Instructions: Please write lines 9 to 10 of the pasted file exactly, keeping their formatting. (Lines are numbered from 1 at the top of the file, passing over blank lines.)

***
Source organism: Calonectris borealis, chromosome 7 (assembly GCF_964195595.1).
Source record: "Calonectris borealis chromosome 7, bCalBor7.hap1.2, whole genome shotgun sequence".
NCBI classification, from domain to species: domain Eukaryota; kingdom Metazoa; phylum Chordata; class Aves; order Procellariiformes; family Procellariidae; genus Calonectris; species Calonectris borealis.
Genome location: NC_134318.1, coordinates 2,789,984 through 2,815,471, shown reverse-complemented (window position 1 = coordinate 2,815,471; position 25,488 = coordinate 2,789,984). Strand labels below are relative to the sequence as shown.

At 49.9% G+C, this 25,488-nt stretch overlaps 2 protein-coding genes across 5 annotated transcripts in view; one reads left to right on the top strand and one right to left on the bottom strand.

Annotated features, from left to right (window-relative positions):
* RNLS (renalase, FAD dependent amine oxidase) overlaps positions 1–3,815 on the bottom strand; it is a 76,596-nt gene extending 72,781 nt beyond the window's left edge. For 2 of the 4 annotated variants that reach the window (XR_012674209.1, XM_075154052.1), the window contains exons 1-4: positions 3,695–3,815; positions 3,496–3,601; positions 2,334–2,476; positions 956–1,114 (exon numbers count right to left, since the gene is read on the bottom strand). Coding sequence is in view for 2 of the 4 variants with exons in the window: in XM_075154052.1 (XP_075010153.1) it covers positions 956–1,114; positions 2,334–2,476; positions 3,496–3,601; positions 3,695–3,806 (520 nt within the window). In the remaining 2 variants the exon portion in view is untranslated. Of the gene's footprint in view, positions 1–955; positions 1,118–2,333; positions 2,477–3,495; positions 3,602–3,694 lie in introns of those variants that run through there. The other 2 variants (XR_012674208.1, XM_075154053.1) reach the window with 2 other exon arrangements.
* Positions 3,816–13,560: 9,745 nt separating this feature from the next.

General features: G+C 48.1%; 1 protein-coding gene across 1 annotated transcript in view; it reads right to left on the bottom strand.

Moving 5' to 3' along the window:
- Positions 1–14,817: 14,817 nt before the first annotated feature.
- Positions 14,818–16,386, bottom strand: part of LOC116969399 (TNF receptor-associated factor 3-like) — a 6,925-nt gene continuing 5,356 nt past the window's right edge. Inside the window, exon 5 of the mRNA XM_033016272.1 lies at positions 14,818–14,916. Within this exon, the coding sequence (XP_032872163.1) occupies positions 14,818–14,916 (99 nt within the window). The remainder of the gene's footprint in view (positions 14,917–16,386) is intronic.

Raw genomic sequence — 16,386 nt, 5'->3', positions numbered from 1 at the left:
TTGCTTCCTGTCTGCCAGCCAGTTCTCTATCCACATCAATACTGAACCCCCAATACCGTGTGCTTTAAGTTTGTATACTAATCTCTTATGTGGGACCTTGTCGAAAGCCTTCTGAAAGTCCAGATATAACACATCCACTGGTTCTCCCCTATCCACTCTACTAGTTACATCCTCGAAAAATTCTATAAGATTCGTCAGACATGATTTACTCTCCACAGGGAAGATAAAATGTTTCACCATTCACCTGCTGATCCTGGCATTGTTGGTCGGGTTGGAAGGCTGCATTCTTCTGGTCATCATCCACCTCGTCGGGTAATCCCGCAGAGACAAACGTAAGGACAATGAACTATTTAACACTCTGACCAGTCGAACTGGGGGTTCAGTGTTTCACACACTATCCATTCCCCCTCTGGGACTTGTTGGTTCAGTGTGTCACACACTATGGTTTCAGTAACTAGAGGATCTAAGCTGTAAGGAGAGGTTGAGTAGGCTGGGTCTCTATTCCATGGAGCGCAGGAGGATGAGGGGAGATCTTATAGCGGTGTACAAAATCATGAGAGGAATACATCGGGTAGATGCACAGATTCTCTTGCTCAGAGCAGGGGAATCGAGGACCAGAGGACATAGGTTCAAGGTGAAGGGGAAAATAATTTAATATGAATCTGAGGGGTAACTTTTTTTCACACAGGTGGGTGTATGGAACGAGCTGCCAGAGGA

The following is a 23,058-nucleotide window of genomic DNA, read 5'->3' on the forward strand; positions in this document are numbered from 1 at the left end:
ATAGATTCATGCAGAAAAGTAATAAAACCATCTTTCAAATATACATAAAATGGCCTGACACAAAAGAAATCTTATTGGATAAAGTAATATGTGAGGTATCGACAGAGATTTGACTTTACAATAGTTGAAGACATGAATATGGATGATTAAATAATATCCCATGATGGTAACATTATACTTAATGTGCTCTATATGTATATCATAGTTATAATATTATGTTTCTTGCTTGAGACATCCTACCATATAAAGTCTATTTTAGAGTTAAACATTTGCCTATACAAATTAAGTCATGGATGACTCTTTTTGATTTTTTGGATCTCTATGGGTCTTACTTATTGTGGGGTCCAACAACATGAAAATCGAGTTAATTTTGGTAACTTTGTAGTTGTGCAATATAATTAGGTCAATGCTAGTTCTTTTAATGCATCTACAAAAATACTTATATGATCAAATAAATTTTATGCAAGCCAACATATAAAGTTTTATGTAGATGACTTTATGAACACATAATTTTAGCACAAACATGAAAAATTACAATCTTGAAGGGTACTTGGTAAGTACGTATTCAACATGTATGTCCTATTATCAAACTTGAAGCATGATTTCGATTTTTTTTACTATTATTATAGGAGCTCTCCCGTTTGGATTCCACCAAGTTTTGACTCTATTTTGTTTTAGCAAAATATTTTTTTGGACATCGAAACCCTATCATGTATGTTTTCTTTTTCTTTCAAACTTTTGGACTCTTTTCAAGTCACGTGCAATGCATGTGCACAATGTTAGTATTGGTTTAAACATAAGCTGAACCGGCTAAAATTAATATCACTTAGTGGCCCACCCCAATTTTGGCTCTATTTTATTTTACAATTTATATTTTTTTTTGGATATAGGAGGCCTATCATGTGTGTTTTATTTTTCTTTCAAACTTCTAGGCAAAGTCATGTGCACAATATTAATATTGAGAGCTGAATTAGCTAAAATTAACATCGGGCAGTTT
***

General features: G+C 48.1%; 1 protein-coding gene across 1 annotated transcript in view; it reads right to left on the bottom strand.

Moving 5' to 3' along the window: